Immunovia AB, Lund, Sweden, announced that results from a study in the company’s development pipeline were published in the peer-reviewed Journal of Proteome Research. These are the first proteomic data allowing a differential analysis of four different inflammatory rheumatic diseases (IRDs).

Early and correct diagnosis of inflammatory rheumatic diseases is presently a clinical challenge due to the variety of symptoms. The aim of the study was to achieve protein expression profiles distinguishing four systemic IRDs, that if left untreated, can lead to severe and sometimes permanent disability, increased morbidity, and premature mortality. A total of 316 serum samples collected from patients with Systemic Lupus Erythematosus (SLE), ANCA associated systemic vasculitis (SV), Rheumatoid Arthritis (RA) and Sjögren’s Syndrome (SS), and healthy controls were analyzed, using Immunovia’s recombinant antibody microarray (IMMray). Differential protein expression profiling was examined using Wilcoxon signed rank test and condensed biomarker panels could be identified reflecting each disease, using advanced bioinformatics and state-of-the art classification algorithms.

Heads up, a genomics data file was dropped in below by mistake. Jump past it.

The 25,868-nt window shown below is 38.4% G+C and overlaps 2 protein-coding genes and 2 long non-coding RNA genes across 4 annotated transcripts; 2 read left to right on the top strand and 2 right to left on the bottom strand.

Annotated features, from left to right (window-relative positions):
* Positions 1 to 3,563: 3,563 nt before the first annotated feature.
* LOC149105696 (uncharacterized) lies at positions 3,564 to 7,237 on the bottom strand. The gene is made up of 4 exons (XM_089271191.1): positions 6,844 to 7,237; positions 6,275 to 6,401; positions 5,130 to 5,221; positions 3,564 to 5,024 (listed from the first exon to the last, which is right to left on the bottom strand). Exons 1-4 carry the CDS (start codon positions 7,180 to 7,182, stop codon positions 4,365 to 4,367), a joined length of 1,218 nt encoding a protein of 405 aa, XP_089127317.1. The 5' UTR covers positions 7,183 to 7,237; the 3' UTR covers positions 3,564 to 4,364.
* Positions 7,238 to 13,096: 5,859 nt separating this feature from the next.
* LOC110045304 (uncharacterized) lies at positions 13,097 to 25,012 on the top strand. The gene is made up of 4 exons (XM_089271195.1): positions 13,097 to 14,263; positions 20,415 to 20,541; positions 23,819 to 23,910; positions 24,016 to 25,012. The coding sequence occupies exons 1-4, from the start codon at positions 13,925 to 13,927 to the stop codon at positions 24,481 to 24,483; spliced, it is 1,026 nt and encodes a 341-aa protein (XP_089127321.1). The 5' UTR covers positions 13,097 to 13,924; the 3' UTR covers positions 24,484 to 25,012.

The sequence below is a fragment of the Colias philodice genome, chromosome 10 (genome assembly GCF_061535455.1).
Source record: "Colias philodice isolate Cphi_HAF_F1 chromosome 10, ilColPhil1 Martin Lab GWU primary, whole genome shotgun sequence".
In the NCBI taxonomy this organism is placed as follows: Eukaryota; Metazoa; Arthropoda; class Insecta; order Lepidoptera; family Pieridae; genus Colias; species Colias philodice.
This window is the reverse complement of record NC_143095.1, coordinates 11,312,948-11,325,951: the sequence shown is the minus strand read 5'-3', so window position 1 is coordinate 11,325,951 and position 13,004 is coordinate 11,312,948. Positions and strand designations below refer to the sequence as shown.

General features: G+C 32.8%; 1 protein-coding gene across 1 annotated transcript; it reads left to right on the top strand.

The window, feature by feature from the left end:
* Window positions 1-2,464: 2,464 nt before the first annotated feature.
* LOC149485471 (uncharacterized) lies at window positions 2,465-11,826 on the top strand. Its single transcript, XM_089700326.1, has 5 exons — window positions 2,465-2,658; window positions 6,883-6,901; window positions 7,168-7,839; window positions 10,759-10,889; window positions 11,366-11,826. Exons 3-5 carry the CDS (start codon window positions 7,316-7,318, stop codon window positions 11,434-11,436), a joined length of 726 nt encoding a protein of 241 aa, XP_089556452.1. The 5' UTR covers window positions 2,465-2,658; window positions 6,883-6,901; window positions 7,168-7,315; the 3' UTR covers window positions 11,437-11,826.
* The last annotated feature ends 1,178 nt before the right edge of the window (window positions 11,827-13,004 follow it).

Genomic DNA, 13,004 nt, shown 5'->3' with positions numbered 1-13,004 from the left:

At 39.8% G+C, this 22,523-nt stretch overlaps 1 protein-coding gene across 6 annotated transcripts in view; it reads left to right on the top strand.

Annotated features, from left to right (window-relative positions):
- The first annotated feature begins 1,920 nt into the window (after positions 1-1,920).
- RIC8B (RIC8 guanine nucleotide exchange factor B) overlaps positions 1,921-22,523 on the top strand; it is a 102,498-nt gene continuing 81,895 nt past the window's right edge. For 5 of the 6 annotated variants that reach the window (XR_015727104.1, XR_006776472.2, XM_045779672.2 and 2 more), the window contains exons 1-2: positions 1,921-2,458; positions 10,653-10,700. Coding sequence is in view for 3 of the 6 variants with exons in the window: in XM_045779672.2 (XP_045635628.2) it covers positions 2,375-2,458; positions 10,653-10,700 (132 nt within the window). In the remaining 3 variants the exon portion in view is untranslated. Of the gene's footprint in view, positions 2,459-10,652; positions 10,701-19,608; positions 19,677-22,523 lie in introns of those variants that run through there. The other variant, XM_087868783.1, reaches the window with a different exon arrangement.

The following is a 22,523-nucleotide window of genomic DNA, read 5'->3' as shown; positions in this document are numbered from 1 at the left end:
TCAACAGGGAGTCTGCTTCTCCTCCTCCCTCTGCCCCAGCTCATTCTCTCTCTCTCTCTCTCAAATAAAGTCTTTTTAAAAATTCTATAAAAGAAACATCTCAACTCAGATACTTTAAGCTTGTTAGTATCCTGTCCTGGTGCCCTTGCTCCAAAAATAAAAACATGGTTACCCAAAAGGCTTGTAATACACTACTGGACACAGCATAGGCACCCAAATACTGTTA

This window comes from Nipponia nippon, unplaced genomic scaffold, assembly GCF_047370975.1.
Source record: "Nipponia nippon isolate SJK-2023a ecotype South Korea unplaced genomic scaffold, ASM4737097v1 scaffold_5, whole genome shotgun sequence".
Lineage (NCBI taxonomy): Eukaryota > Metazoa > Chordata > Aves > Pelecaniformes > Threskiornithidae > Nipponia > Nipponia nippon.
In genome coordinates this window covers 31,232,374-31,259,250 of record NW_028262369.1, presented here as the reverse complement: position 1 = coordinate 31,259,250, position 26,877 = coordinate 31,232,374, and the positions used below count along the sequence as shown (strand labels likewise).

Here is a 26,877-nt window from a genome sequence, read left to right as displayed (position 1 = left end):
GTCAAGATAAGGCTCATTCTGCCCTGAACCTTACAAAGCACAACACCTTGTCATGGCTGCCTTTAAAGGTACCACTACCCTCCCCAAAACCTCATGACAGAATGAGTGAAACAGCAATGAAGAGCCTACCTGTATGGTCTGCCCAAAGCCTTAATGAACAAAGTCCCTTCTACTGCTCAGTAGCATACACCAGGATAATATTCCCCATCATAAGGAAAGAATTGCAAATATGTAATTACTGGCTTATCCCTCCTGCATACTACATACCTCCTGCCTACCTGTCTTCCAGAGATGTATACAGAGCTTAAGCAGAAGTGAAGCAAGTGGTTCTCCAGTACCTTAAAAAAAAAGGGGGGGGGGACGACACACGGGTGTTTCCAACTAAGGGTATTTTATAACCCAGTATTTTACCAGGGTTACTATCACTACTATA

“In this study we were able to classify the included individual IRDs with high accuracy, as demonstrated by ROC Area Under the Curve (ROC AUC) values ranging between 0.96 and 0.80,” says lead author Mattias Ohlsson, professor computational biology and biological physics at Lund University. “The groups of IRDs could be separated from healthy controls at a ROC AUC value of 0.94. We believe this supports the rationale of using IMMray to reflect the biological complexity of autoimmune diseases.”

Immunovia CEO Patrik Dahlen adds, “Autoimmune diseases today pose a global health issue, affecting millions of people around the globe and there is an urgent need for refined clinical tools for early and differential diagnosis. These results suggest that the use of a multiplexed approach such as IMMray is highly suitable for decoding multifactorial diseases like autoimmune diseases. Early diagnosis in turn will help to prevent severe organ and tissue related damages. We will incorporate these signatures and further evaluate them in our discovery program for autoimmune diseases.”

For more information, visit Immunovia.

Featured image: courtesy Immunovia